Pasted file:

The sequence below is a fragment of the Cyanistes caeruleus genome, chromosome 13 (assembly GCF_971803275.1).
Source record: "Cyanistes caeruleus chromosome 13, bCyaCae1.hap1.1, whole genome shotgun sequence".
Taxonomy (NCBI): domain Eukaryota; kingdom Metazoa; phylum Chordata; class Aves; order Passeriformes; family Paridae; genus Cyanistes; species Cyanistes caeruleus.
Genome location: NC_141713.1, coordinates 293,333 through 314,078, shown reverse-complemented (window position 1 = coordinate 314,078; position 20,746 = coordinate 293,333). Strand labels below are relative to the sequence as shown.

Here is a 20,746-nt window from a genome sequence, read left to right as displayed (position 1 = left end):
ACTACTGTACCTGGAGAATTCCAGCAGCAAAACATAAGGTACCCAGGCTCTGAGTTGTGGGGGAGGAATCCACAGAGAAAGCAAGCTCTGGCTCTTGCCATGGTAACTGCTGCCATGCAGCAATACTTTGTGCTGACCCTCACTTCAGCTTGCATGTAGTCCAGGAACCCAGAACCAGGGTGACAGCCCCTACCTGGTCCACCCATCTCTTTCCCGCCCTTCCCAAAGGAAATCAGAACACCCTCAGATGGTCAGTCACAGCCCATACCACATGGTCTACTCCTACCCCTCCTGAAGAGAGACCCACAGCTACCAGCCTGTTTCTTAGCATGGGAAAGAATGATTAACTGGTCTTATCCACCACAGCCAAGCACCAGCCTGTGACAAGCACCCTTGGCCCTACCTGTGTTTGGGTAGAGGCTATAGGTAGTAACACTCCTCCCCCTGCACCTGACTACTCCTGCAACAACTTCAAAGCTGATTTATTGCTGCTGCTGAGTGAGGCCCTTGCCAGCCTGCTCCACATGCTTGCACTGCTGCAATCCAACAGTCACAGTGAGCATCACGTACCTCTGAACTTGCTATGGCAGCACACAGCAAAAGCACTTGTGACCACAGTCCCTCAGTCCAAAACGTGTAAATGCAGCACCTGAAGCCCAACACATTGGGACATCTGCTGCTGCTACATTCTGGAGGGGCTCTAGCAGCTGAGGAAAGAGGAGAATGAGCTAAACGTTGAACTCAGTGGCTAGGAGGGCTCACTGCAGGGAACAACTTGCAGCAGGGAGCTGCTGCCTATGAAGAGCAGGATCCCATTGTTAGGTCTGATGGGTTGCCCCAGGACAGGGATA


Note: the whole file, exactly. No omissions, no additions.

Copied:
The sequence below is a fragment of the Cyanistes caeruleus genome, chromosome 13 (assembly GCF_971803275.1).
Source record: "Cyanistes caeruleus chromosome 13, bCyaCae1.hap1.1, whole genome shotgun sequence".
Taxonomy (NCBI): domain Eukaryota; kingdom Metazoa; phylum Chordata; class Aves; order Passeriformes; family Paridae; genus Cyanistes; species Cyanistes caeruleus.
Genome location: NC_141713.1, coordinates 293,333 through 314,078, shown reverse-complemented (window position 1 = coordinate 314,078; position 20,746 = coordinate 293,333). Strand labels below are relative to the sequence as shown.

Here is a 20,746-nt window from a genome sequence, read left to right as displayed (position 1 = left end):
ACTACTGTACCTGGAGAATTCCAGCAGCAAAACATAAGGTACCCAGGCTCTGAGTTGTGGGGGAGGAATCCACAGAGAAAGCAAGCTCTGGCTCTTGCCATGGTAACTGCTGCCATGCAGCAATACTTTGTGCTGACCCTCACTTCAGCTTGCATGTAGTCCAGGAACCCAGAACCAGGGTGACAGCCCCTACCTGGTCCACCCATCTCTTTCCCGCCCTTCCCAAAGGAAATCAGAACACCCTCAGATGGTCAGTCACAGCCCATACCACATGGTCTACTCCTACCCCTCCTGAAGAGAGACCCACAGCTACCAGCCTGTTTCTTAGCATGGGAAAGAATGATTAACTGGTCTTATCCACCACAGCCAAGCACCAGCCTGTGACAAGCACCCTTGGCCCTACCTGTGTTTGGGTAGAGGCTATAGGTAGTAACACTCCTCCCCCTGCACCTGACTACTCCTGCAACAACTTCAAAGCTGATTTATTGCTGCTGCTGAGTGAGGCCCTTGCCAGCCTGCTCCACATGCTTGCACTGCTGCAATCCAACAGTCACAGTGAGCATCACGTACCTCTGAACTTGCTATGGCAGCACACAGCAAAAGCACTTGTGACCACAGTCCCTCAGTCCAAAACGTGTAAATGCAGCACCTGAAGCCCAACACATTGGGACATCTGCTGCTGCTACATTCTGGAGGGGCTCTAGCAGCTGAGGAAAGAGGAGAATGAGCTAAACGTTGAACTCAGTGGCTAGGAGGGCTCACTGCAGGGAACAACTTGCAGCAGGGAGCTGCTGCCTATGAAGAGCAGGATCCCATTGTTAGGTCTGATGGGTTGCCCCAGGACAGGGATA